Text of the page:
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Pacific Coast Federation of Fishermen's Associations, et al v. Donald Glaser


August 30, 2012



Pacific Coast Federation of Fishermen's Associations, California Sportfishing Protection Alliance, Friends of the River, San Francisco Crab Boat Owners, Institute for Fisheries Resources, and Felix Smith (collectively, "plaintiffs") bring this action under the Citizen Suit Provision of the Clean Water Act, 33 U.S.C. § 1251, et seq. ("Clean Water Act" or "CWA"). (Compl. ¶ 2, ECF 2.) Plaintiffs allege that the Grasslands Bypass Project, jointly administered by Donald Glaser, Regional Director of U.S. Bureau of Reclamation, U.S. Bureau of Reclamation ("federal defendants"), and San Luis & Delta-Mendota Water Authority (the "Authority") (together with federal defendants, "defendants"), illegally discharge polluted water into San Luis Drain and Mud Slough, two waterways that are covered by the Clean Water Act. (Compl.¶¶ 3--5.) Plaintiffs contend that this discharge violates the CWA because the Grasslands Bypass Project is a point source for which defendants have failed to obtain a National Pollutant Discharge Elimination System ("NPDES") permit. The central dispute before the court is whether the project's long established method of channeling waters through a subsurface tile system may render that system a "point source" under the CWA. The Authority moves to dismiss the complaint for lack of subject matter jurisdiction and for failure to state a claim under Federal Rules of Civil Procedure ("Rule") 12(b)(1) and 12(b)(6), respectively, and federal defendants move for judgment on the pleadings under Rule 12(c).*fn1 (ECF 21.) At hearing on April 27, 2012, Stephan Volker appeared for plaintiffs; Martin McDermott, United States Department of Justice, appeared for the federal defendants; and Eric Buescher of Cotchett, Pitre and McCarthy appeared for the Authority. As discussed below, the court finds that, based on the text and history of the return flows exclusion, plaintiffs have adequately stated a claim at this stage of the litigation. Therefore, the Authority's motion to dismiss is denied. The federal defendants' motion for judgment on the pleading is denied as premature.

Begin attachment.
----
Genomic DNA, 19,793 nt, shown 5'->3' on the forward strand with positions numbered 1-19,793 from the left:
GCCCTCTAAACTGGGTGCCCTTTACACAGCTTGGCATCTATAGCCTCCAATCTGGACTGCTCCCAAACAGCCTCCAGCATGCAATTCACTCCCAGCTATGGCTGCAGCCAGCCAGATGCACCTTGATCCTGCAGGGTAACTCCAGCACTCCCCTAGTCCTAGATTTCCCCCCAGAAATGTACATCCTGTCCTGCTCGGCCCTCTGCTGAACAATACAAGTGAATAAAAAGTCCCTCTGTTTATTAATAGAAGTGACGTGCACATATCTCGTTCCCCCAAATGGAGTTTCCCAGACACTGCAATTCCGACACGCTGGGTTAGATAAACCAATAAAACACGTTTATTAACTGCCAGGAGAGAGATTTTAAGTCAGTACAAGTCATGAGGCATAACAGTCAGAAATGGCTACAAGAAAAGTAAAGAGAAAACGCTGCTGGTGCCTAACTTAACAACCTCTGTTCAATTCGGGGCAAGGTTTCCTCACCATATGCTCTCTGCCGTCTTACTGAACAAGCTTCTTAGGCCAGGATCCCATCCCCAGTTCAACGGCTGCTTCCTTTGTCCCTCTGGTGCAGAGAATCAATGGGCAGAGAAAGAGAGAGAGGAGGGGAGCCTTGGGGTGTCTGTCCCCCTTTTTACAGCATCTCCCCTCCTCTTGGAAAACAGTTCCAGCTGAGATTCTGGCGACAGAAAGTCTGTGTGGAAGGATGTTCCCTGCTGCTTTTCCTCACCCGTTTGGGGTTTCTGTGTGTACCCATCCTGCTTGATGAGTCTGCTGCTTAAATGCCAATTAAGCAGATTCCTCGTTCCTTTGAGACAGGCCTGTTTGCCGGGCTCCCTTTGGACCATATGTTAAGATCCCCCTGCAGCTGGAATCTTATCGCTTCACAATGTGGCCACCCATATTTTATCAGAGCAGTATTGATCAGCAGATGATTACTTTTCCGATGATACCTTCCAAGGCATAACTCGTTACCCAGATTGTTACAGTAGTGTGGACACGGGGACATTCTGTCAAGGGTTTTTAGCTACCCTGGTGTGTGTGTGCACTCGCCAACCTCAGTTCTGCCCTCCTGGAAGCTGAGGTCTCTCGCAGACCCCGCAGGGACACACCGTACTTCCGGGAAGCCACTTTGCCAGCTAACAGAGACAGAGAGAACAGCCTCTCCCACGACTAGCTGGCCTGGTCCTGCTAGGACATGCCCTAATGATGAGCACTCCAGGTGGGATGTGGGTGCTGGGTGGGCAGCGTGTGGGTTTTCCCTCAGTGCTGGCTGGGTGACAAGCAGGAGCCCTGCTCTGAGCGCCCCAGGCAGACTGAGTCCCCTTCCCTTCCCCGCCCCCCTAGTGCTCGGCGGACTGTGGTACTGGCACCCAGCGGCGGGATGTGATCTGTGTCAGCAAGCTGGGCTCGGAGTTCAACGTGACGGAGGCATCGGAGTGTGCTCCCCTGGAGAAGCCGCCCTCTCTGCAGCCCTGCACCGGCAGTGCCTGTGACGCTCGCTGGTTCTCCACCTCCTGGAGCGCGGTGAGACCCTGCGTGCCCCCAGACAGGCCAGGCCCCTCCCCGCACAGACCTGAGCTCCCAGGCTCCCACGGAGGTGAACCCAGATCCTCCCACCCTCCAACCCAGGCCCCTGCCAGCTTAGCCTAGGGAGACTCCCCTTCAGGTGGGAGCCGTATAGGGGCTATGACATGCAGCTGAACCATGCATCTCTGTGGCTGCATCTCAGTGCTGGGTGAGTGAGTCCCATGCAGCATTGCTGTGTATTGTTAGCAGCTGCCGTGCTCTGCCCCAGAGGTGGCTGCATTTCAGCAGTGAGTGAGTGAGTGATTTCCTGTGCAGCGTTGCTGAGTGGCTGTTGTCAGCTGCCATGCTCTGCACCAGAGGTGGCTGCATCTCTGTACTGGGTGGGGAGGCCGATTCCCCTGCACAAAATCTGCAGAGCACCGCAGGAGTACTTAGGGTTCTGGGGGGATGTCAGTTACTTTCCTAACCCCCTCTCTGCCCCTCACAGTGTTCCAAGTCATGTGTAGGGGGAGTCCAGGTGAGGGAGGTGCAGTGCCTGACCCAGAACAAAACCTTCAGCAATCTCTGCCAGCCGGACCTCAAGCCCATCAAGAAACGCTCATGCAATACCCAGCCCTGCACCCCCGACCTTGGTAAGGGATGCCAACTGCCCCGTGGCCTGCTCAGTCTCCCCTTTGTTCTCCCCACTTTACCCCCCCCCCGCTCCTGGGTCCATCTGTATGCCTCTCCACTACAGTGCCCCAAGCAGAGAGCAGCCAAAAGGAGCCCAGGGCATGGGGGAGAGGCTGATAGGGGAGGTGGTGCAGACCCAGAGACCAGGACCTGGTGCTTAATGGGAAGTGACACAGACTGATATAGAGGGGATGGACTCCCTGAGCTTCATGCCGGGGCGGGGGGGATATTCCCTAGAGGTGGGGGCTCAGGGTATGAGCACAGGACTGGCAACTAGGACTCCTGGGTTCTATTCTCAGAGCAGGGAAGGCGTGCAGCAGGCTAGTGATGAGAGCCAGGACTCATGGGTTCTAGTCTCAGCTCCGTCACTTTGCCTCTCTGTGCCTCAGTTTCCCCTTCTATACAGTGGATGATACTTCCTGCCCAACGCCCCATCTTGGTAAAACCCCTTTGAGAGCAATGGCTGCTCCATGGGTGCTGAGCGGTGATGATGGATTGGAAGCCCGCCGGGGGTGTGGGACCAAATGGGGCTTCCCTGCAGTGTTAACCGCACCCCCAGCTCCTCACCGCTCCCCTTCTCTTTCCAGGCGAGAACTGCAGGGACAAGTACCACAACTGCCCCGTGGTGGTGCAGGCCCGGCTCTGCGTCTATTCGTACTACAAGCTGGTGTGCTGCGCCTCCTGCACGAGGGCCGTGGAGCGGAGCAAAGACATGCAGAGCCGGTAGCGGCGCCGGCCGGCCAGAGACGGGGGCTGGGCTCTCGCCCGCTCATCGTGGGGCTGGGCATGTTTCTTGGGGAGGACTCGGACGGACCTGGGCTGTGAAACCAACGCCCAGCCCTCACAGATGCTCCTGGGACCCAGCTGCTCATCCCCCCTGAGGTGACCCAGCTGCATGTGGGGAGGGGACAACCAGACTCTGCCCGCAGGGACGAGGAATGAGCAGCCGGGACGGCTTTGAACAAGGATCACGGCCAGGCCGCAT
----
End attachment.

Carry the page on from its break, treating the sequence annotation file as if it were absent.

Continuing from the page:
The Grasslands Bypass Project (the "Project") is jointly administered by the federal defendants and the Authority. (Compl. ¶ 3.) The Project uses a tile drainage system that consists of a network of perforated drain laterals underlying farmlands in California's Central Valley that catch irrigated water and direct it to the San Luis drain and from there to Mud Slough. (Id. ¶¶ 4--5, 26--28, Ex. A.) The San Luis drain and Mud Slough each are navigable waters under the CWA. (Id. ¶ 5.) In addition to catching irrigation water, the perforated tiles serve another, equally important agricultural purpose: they catch and drain groundwater that would otherwise rise above the tiles and reach the root zone of crops. (See id., Ex. 1 at 15.) The groundwater is contaminated with naturally-occurring selenium, among other pollutants. (Id. ¶ 26.) Plaintiffs allege that this purposeful collection of contaminated groundwater, unrelated to the application of surface water to the land, and its direction to Mud Slough and the San Luis drain without an NPDES permit, violates the CWA. (Id. ¶ 5.)


The Authority moves to dismiss the complaint under Rule 12(b)(1) for lack of jurisdiction and under Rule 12(b)(6) for failure to state a claim.*fn2

A. Legal Standards

1. Subject Matter Jurisdiction